Oxes pull the plow

The contract was valid for 6 years and 6 harvests. In addition to paying with half of their crops, the tenants had more obligations: they had to live on the farm, which should be maintained well; fruit trees had to be planted in the orchard, hedges along the fields, hay to be stacked and they had to look after the landlord’s cattle. Moreover, they had to supply the landlord once a year with a pair of chickens, hens, capons (a castrated domestic cock fattened for eating, with delicate meat) and some geese. The poultry was a kind of ritual acknowledgement of the ownership. The landlord provided bullocks for ploughing and three bags of wheat and three bags of beans to enable the start of the exploitation. Of course, these seeds had to be returned in kind from the harvest. The size of the farmland is specified by indicating that it can be ploughed over the season by one pair of bullocks. This will be approximately 6 hectares (15 acres).


Business conflicts and family quarrels

When business is done, conflict is sometimes inevitable. This applied, and still applies, also to last wills. The notary’s records in Ayguetinte show that conflicts were often solved by mediation by family or mutual friends. The mediation is then followed by an agreement, an accord, laid down by the notary. The agreement is preceded by an extensive description of the conflict and the considerations for the agreement.

One accord from 1677 was a jewel for us: it provided insight in previously mysterious family and other personal relationships. The accord has been agreed between Blaise Gimbrere, maitre chirurgien, on the one hand, and his nephews Jean, chirurgien, and Guilhaume, on the other hand, on the inheritance of (grand)father Jean Gimbrere (the innkeeper) and his first wife Anne Panjas.The introductory statements clarify that (grand)father Jean had two sons from his first marriage, with Anne Panjas: Raymond, chirurgien, and Bernard, cordonnier. His second marriage, with Jeanne Dache was blessed with three sons: Blaise, chirurgien (ancestor of Jean François); Raymond, cordonnier, and Jean, chirurgien. The eldest son, Raymond, had four sons from his marriage with Jeanne Despenan: Jean, chirurgien, Blaise, Raymond and Guilhaume. Blaise and Raymond are supposed to have been killed in action in the service of the king in the Army of Catalonia. The dispute is between Jean and Guilhaume and their uncle Blaise.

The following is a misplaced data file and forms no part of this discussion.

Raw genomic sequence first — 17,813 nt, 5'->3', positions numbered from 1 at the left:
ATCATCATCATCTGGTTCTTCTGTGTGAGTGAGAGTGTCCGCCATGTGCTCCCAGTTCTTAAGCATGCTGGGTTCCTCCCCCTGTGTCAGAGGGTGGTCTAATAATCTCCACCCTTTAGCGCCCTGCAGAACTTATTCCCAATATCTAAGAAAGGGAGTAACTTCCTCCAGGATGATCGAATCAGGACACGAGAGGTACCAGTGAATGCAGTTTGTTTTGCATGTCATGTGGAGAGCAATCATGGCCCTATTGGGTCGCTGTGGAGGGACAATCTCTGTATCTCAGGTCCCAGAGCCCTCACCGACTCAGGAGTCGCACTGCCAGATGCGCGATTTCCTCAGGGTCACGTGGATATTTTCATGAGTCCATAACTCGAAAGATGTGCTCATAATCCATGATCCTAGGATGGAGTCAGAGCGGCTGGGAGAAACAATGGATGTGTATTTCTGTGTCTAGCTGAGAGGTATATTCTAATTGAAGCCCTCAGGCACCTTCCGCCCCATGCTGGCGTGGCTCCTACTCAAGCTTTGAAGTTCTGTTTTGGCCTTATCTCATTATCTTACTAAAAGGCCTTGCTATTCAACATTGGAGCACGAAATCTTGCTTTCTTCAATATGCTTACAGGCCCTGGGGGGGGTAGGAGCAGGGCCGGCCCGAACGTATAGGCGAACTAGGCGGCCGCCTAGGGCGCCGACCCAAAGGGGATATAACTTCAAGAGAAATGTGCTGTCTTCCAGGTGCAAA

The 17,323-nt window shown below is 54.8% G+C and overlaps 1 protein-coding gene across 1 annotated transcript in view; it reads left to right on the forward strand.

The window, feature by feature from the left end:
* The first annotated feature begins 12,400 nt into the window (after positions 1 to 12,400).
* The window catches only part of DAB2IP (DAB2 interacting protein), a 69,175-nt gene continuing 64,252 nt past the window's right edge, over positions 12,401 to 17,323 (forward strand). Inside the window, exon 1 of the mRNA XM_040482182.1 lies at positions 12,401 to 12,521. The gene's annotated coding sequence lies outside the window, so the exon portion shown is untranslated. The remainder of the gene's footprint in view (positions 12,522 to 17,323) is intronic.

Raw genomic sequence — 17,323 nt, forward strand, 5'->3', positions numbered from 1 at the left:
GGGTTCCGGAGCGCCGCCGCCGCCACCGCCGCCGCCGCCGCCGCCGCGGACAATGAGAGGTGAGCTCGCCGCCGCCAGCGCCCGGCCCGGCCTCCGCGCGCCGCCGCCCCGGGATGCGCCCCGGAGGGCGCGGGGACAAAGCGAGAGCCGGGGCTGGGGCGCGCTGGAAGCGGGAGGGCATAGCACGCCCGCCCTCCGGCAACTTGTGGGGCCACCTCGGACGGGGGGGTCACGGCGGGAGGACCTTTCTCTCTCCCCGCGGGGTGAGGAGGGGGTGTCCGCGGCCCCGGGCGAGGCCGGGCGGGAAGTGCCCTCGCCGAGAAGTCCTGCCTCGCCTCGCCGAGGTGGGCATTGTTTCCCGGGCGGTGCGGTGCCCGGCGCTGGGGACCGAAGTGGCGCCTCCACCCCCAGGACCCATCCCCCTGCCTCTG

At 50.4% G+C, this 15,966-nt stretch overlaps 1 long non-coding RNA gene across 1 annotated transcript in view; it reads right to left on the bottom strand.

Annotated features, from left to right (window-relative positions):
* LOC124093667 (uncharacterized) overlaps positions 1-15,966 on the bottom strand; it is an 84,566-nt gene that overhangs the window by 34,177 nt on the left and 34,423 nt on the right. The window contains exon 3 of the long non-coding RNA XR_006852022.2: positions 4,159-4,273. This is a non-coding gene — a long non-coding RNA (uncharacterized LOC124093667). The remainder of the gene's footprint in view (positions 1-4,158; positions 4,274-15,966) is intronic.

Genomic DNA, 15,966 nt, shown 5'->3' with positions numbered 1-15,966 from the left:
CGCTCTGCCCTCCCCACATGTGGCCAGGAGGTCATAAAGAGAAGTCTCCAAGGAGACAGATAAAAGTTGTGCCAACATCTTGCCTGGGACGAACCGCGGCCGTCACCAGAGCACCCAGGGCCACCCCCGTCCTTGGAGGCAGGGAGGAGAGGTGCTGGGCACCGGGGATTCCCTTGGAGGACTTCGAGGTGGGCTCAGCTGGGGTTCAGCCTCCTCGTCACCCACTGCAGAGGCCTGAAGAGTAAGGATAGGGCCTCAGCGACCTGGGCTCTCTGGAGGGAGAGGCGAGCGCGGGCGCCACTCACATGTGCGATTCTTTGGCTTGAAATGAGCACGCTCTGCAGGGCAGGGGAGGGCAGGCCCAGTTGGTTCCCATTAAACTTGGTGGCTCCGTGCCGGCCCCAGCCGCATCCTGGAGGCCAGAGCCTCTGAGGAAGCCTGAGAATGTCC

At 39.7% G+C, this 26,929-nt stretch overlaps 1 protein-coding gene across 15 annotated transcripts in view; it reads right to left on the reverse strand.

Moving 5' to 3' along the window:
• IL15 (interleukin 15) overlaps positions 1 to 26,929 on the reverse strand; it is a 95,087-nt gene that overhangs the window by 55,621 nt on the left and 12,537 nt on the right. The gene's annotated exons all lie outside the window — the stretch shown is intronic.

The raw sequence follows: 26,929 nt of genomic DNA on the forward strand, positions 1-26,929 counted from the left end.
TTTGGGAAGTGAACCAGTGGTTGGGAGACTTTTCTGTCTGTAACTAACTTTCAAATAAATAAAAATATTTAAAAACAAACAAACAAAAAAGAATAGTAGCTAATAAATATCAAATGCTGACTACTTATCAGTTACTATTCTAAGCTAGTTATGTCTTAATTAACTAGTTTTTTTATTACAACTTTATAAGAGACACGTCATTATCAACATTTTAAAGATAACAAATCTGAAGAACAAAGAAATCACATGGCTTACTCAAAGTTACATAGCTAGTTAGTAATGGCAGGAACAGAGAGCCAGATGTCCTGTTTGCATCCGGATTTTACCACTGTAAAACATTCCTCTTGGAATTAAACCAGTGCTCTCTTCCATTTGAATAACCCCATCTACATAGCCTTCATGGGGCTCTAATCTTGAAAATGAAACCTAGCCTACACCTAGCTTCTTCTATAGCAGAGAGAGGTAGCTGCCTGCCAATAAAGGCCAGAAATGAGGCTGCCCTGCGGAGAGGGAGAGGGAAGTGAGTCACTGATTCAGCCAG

The dispute:

The nephews Jean and Guilhaume demand a thing or two from their uncle Blaise from the inheritances of grandfather Jean and grandmother Anne. Blaise disagrees, stating that he had already given more than demanded now, by training Jean for three years to be a chirurgien, with boarding, and by a payment to the priest, at their mother’s request. The nephews state that the value of the final inheritance of (grand)father Jean was higher than their father had received upon his marriage as his fair portion. They were about to go to trial when the family intervened. In the resulting agreement, Blaise bought off the rights of his nephews with 80 pounds. Second cousin Jean Agnet Gimbrere signed as witness and probably acted as mediator.

The relationships remain strained: nephew Jean moves to Valence. Some years earlier, this Jean had already quarrelled with his brother Guilhaume on the split of the house in Borde deu Bosc, which they inherited from their father. This had also been resolved by an accord, after mediation by friends, surprisingly not by members of the family. Apparently, Jean was a difficult man.

It is striking that some given names pop up frequently. It was common to name a child after grandfathers and uncles. With the names Jean, Blaise, Raymond and Guilhaume (and later also with Bernard and Antoine), we had to be very careful not to confuse them.